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Electric vehicle (EV) sales set to hit record high in 2022, says IEA


Tesla electric cars pictured in Germany on March 21, 2022. According to the International Energy Agency, sales of electric vehicles are on track to reach a ‘record high’ this year.

Sean Gallup | Getty Images News | Getty Images

According to the International Energy Agency, sales of electric vehicles are expected to reach a record high this year, but more efforts are needed in other sectors to put the planet on a path to net-zero emissions by 2050.

In an announcement accompanying its update on tracking clean energy progress, the IEA said there had been “encouraging signs of progress in a number of areas”, but warned that ” greater efforts “were needed to put the world” on track to net zero emissions. around the middle of this century.

The TCEP, which is released annually, examined 55 parts of the energy system. Focusing on 2021, he analyzed the progress of these components towards reaching “key mid-term milestones by the end of this decade”, as outlined in the net zero pathway of the organization based in Paris.

On the electric vehicle front, the IEA said global sales had doubled in 2021 to account for almost 9% of the car market. Looking ahead, 2022 was expected to “see another all-time high for electric vehicle sales, taking them to 13% of total light commercial vehicle sales worldwide.”

The IEA previously said that electric vehicle sales reached 6.6 million in 2021. In the first quarter of 2022, electric vehicle sales were 2 million, an increase of 75% compared to the first three months. of 2021.

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The IEA said electric vehicles and lighting – where more than 50% of the global market now uses LED technology – were “fully on track for their 2030 milestones” in its net zero scenario by 2050. .

Despite the prospects for electric vehicles, the IEA separately noted that they are “not yet a global phenomenon. Sales in developing and emerging countries have been slow due to higher purchase costs and a lack of availability of charging infrastructure”.

Overall, the rest of the picture is more difficult. The IEA noted that 23 areas were “not on track” and another 30 were seen as needing more effort.

“Areas that are not on track include improving the energy efficiency of building designs, developing clean and efficient district heating, phasing out coal-fired power generation, ‘elimination of methane flaring, shifting aviation and shipping to cleaner fuels, and cleaner production of cement, chemicals and steel,’ the IEA said.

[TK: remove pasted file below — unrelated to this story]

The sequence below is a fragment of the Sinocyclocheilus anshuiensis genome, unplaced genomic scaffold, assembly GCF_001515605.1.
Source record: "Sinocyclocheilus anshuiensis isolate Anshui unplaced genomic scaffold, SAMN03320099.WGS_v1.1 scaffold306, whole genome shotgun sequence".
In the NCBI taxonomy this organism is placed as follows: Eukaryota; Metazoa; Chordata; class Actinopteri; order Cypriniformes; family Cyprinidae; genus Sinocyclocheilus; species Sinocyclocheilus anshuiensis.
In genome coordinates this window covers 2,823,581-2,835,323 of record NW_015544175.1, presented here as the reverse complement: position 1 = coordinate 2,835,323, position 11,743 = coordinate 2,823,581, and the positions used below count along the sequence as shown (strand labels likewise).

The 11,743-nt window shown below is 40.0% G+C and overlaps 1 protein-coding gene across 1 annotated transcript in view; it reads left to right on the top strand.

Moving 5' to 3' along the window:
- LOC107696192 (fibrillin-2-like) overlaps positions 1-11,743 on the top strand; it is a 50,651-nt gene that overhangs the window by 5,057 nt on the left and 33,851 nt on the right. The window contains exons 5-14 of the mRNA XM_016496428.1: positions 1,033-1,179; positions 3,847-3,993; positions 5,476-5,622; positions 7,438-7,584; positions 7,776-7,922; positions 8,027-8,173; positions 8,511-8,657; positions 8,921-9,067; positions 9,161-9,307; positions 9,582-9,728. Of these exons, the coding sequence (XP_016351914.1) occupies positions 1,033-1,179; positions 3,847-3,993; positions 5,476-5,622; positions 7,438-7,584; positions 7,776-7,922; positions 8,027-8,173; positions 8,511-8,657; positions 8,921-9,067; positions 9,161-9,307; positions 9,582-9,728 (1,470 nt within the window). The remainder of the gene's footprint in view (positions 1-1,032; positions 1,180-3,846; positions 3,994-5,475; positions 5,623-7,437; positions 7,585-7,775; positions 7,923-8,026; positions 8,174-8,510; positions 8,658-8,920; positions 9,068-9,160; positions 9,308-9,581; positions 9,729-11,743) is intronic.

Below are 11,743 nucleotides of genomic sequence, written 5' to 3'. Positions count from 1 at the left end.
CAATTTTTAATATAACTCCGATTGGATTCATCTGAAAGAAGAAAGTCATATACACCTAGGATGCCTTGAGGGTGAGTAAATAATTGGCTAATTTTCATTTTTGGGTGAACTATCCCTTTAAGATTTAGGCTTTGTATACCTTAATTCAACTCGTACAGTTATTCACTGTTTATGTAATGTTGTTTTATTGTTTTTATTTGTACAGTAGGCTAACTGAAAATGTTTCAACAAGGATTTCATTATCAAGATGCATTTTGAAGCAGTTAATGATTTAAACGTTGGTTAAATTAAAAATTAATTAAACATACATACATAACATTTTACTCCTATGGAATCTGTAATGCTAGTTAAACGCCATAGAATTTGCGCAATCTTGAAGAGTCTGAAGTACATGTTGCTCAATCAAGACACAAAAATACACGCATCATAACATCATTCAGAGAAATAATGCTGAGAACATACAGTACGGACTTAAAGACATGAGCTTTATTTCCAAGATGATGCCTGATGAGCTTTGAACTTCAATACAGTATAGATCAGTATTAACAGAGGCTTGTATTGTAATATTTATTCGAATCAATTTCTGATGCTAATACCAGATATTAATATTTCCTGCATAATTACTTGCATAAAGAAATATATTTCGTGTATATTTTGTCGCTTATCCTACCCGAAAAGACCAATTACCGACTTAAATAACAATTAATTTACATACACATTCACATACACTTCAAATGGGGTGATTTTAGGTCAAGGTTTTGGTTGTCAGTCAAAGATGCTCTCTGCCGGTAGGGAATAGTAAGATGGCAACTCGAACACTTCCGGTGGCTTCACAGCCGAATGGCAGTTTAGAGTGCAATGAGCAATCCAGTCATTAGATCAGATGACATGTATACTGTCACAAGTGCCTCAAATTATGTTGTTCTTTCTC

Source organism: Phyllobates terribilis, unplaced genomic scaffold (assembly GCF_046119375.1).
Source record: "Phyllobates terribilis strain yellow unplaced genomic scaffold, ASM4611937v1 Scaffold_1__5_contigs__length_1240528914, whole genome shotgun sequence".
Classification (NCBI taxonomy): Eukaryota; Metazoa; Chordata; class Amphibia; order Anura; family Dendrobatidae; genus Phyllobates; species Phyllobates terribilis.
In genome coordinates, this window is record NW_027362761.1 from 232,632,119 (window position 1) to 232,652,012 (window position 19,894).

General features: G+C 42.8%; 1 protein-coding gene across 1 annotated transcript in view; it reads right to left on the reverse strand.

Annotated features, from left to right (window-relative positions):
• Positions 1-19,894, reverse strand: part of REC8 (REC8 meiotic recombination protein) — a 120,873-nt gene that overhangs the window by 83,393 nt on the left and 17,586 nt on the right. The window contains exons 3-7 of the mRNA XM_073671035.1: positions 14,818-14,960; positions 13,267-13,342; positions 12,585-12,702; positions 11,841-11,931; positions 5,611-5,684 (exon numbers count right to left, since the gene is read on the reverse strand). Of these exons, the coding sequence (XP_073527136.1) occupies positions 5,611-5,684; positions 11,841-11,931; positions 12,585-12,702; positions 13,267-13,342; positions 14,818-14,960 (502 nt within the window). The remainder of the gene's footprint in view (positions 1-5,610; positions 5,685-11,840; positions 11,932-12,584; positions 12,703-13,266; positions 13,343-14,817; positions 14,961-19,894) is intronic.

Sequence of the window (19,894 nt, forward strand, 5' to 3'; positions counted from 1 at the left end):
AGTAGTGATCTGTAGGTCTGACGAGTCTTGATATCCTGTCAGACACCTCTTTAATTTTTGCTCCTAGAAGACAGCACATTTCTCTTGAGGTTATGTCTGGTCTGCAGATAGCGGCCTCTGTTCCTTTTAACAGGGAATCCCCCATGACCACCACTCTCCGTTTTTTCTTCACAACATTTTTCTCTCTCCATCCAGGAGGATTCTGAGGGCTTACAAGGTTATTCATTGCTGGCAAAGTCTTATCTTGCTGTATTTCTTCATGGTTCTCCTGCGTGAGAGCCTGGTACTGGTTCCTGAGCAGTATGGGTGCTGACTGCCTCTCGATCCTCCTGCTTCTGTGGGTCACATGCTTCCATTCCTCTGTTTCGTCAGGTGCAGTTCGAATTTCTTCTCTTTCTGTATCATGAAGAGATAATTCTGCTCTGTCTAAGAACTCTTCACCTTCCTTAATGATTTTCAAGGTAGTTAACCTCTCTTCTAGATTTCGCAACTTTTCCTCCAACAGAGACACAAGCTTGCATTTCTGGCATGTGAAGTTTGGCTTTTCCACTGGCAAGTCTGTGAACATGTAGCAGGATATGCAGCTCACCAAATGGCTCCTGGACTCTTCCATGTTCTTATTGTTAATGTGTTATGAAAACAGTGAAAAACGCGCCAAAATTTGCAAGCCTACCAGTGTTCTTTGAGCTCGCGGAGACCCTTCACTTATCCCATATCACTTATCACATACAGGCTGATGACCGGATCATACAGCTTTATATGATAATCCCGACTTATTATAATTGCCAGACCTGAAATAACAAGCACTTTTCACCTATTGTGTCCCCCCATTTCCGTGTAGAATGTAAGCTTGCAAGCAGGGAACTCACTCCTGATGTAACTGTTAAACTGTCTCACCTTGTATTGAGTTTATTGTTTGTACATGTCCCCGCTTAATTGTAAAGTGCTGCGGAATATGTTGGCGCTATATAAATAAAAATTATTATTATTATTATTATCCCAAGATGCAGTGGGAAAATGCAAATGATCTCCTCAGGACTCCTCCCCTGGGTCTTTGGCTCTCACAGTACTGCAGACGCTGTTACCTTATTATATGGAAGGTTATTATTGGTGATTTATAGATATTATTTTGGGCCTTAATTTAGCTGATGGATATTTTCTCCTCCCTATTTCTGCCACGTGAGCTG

The shadow of the 2015 Paris Agreement hangs over the IEA report. Described by the United Nations as a “legally binding international treaty on climate change”, the agreement aims to “limit global warming to well below 2, preferably 1.5 degrees Celsius, above pre-industrial levels”.

Reducing man-made carbon dioxide emissions to net zero by 2050 is seen as crucial to meeting the 1.5 degree Celsius target.

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In a statement released Thursday, IEA executive director Fatih Birol sounded cautiously optimistic. “There are more signs than ever that the new global energy economy is making strong progress,” he said.

“It reaffirms my belief that the current global energy crisis can be a turning point towards a cleaner, more affordable and more secure energy system,” he added.

“But this new IEA analysis shows the need for greater and sustained efforts across a range of technologies and sectors to ensure the world can meet its energy and climate goals.”

The IEA report comes at a time when debate and discussion about climate goals and the future of energy have become increasingly fierce.

This week, the UN secretary-general said developed economies should impose an additional tax on the profits of fossil fuel companies, with funds being diverted to countries affected by climate change and households struggling with the crisis. of the cost of living.

In a broad speech to the United Nations General Assembly in New York, Antonio Guterres described the fossil fuel industry as “reveling in hundreds of billions of dollars in subsidies and windfall profits as household budgets shrink and let our planet burn”.

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